Respondent contends that the evidence heretofore taken by the appraisers establishes clearly that the stock in question has been listed on the New York Stock Exchange since April, 1922, and that the amount of trading in this stock has been so great as to preclude any contention that the market in the stock was not fair and open. Respondent also maintains that the evidence demonstrates beyond question that the market was completely normal and was not subject to any unusual pressures or fluctuations In view of these circumstances it is urged that the appraisers are bound to fix the value of petitioner's stock at the market value thereof on April 30, 1945, the appraisal date, and that they may not consider any other criteria of value. Accordingly, it is argued that the subpoena duces tecum, which calls for the production of voluminous books, papers, documents and reports for the purpose of establishing net asset value, should be vacated and the appraisers directed not to consider the net asset value or take any evidence bearing upon such value.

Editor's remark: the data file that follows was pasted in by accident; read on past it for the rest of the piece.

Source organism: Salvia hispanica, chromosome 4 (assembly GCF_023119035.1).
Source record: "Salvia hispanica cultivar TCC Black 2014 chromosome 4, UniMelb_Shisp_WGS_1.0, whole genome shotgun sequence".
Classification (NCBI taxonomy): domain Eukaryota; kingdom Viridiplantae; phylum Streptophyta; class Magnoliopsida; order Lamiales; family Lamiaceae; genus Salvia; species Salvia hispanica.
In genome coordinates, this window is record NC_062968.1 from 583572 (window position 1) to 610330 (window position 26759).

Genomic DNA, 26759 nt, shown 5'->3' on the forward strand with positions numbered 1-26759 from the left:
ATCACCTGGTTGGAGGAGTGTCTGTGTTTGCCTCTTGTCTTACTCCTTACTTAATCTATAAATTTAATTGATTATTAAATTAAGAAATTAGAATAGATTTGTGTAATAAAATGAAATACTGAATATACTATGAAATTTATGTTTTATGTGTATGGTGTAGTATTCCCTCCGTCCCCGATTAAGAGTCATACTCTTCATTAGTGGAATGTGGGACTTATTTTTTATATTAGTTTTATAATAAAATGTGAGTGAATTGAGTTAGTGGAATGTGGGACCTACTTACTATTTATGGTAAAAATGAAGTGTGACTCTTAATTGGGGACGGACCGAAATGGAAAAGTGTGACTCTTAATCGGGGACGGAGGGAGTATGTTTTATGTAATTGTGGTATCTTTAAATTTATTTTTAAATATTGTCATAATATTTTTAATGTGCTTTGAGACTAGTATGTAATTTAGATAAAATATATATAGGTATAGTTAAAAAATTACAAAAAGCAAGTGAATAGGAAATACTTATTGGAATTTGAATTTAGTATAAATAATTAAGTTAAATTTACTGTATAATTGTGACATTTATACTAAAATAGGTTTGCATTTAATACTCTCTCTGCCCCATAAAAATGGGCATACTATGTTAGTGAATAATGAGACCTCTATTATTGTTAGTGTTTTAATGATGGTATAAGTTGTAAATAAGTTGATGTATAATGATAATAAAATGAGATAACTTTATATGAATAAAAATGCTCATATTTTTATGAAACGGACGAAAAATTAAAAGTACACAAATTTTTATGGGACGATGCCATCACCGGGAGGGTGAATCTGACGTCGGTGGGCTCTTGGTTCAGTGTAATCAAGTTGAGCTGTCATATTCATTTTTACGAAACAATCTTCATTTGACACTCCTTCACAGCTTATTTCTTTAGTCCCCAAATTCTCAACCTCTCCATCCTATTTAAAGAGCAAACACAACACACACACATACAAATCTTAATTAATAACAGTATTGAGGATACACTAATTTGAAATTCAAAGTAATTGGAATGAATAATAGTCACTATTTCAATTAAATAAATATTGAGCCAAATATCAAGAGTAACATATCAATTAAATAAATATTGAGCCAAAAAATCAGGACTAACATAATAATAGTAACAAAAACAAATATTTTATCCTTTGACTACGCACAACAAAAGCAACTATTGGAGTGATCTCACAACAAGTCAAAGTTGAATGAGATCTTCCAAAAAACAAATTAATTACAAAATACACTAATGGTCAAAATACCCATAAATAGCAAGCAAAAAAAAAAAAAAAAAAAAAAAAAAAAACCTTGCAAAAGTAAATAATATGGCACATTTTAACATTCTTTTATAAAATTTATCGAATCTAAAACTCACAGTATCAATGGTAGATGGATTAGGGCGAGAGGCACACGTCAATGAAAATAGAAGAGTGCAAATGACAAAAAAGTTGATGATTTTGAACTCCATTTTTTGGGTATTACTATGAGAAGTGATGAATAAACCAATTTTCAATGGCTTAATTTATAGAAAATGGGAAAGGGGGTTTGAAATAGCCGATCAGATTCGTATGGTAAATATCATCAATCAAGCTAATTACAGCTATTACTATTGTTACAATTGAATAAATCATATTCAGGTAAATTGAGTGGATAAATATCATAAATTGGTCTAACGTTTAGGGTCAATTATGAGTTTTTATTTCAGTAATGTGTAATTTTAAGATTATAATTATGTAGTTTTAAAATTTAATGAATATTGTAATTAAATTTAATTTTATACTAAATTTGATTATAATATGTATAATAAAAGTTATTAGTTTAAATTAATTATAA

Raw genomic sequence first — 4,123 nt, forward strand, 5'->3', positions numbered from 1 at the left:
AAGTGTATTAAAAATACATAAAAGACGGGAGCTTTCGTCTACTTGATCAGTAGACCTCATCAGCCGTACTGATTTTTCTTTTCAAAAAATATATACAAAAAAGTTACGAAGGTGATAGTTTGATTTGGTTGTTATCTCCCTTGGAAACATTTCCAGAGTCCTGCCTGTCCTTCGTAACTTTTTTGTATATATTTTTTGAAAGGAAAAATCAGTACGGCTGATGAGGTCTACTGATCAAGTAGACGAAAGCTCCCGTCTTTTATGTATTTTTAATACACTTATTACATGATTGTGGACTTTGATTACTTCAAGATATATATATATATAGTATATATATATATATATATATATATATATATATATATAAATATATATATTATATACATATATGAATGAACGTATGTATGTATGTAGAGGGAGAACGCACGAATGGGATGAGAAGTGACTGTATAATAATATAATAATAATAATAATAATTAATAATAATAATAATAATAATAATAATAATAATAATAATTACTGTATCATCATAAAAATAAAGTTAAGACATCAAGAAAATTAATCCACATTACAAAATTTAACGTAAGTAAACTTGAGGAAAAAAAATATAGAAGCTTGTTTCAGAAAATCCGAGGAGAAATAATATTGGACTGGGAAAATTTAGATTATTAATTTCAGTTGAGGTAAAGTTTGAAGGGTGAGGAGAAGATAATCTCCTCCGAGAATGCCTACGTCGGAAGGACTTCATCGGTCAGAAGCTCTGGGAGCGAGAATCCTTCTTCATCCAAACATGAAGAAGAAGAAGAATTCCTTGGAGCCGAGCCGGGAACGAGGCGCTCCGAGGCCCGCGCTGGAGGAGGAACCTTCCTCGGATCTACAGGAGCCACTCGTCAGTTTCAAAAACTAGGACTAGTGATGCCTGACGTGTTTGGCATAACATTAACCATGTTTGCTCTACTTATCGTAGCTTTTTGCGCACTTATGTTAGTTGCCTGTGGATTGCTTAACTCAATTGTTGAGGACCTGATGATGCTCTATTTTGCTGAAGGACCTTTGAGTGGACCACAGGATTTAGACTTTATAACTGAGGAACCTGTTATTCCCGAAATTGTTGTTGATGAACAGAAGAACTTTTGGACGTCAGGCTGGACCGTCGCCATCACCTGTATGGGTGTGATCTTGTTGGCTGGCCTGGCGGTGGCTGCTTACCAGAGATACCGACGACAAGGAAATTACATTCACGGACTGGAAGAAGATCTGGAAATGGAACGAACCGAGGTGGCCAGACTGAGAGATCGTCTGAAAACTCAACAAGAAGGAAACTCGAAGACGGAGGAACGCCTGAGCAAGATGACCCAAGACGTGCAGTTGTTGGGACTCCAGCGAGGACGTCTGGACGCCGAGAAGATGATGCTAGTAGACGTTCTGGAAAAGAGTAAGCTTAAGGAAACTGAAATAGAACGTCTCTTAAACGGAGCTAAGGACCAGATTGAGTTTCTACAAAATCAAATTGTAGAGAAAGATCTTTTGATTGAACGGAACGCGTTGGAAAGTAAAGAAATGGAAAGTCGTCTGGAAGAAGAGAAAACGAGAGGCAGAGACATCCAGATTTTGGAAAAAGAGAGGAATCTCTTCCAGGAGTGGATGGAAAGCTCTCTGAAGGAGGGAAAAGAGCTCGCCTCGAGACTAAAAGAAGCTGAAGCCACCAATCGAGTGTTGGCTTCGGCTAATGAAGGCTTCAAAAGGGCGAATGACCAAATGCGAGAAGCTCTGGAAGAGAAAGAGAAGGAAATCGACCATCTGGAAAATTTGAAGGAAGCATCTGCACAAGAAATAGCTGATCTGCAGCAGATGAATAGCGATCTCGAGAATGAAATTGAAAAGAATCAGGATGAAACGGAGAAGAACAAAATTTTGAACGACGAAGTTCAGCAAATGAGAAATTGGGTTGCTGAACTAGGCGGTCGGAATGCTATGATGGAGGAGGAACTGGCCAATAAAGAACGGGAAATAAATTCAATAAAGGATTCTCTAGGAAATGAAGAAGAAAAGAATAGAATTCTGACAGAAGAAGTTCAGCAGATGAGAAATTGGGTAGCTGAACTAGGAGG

The petitioner urges specifically that she cannot safely proceed with the appraisal proceeding because (1) the market value is not the only value that the appraisers may take into consideration in evaluating her stock, and (2) she is not able to controvert such evidence as has already been offered by the respondent unless and until she has had a full, complete and adequate examination of the books, papers and documents of the respondent required to be produced by the subpoena duces tecum.
A clear-cut issue is therefore presented for determination by this court, namely, what is the criterion that should be adopted by the appraisers in fixing the value of petitioner's stock. Is it fair market value or net asset value, or both plus whatever other factors the appraisers determine to consider in arriving at the proper value of the petitioner's stock on the critical date? There has been considerable legal literature on the issue at hand. Most of the decisions cited by the respondent arise in other jurisdictions. There are, however, a number of recent decisions of the courts of this State which deal with the subject of the criteria of value to be considered by appraisers of corporate stock.
In Matter of Fulton ( 257 N.Y. 487) the Court of Appeals declared (pp. 494-495):